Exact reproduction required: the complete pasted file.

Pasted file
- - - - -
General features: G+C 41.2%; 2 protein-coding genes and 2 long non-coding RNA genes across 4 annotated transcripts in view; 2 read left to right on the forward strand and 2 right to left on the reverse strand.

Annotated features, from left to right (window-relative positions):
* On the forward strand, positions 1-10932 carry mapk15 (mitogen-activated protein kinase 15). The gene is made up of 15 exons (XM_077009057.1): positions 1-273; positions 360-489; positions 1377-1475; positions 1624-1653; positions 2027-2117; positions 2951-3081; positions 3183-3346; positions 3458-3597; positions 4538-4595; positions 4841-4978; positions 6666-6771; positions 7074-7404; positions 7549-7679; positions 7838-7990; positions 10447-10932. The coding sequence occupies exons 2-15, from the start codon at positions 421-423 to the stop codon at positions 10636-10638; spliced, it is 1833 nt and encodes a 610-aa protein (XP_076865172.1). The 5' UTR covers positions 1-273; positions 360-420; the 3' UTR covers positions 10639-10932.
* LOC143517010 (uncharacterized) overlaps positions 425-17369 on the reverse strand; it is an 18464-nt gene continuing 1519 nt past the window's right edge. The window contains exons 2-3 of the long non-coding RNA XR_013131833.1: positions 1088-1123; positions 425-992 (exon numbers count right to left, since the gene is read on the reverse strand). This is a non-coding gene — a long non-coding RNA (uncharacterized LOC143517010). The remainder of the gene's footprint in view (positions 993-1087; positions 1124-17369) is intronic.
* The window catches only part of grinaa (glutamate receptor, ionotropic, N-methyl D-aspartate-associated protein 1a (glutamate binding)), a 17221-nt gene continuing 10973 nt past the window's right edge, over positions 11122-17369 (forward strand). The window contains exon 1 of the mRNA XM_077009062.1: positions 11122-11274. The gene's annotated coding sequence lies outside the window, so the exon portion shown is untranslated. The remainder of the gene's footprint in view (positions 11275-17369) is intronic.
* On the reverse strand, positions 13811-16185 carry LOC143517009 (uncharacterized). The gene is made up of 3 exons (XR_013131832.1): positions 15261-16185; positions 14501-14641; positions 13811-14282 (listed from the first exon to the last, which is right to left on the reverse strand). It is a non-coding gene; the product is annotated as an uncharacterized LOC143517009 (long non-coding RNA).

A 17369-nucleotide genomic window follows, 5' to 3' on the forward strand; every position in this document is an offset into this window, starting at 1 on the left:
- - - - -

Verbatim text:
General features: G+C 41.2%; 2 protein-coding genes and 2 long non-coding RNA genes across 4 annotated transcripts in view; 2 read left to right on the forward strand and 2 right to left on the reverse strand.

Annotated features, from left to right (window-relative positions):
* On the forward strand, positions 1-10932 carry mapk15 (mitogen-activated protein kinase 15). The gene is made up of 15 exons (XM_077009057.1): positions 1-273; positions 360-489; positions 1377-1475; positions 1624-1653; positions 2027-2117; positions 2951-3081; positions 3183-3346; positions 3458-3597; positions 4538-4595; positions 4841-4978; positions 6666-6771; positions 7074-7404; positions 7549-7679; positions 7838-7990; positions 10447-10932. The coding sequence occupies exons 2-15, from the start codon at positions 421-423 to the stop codon at positions 10636-10638; spliced, it is 1833 nt and encodes a 610-aa protein (XP_076865172.1). The 5' UTR covers positions 1-273; positions 360-420; the 3' UTR covers positions 10639-10932.
* LOC143517010 (uncharacterized) overlaps positions 425-17369 on the reverse strand; it is an 18464-nt gene continuing 1519 nt past the window's right edge. The window contains exons 2-3 of the long non-coding RNA XR_013131833.1: positions 1088-1123; positions 425-992 (exon numbers count right to left, since the gene is read on the reverse strand). This is a non-coding gene — a long non-coding RNA (uncharacterized LOC143517010). The remainder of the gene's footprint in view (positions 993-1087; positions 1124-17369) is intronic.
* The window catches only part of grinaa (glutamate receptor, ionotropic, N-methyl D-aspartate-associated protein 1a (glutamate binding)), a 17221-nt gene continuing 10973 nt past the window's right edge, over positions 11122-17369 (forward strand). The window contains exon 1 of the mRNA XM_077009062.1: positions 11122-11274. The gene's annotated coding sequence lies outside the window, so the exon portion shown is untranslated. The remainder of the gene's footprint in view (positions 11275-17369) is intronic.
* On the reverse strand, positions 13811-16185 carry LOC143517009 (uncharacterized). The gene is made up of 3 exons (XR_013131832.1): positions 15261-16185; positions 14501-14641; positions 13811-14282 (listed from the first exon to the last, which is right to left on the reverse strand). It is a non-coding gene; the product is annotated as an uncharacterized LOC143517009 (long non-coding RNA).

A 17369-nucleotide genomic window follows, 5' to 3' on the forward strand; every position in this document is an offset into this window, starting at 1 on the left: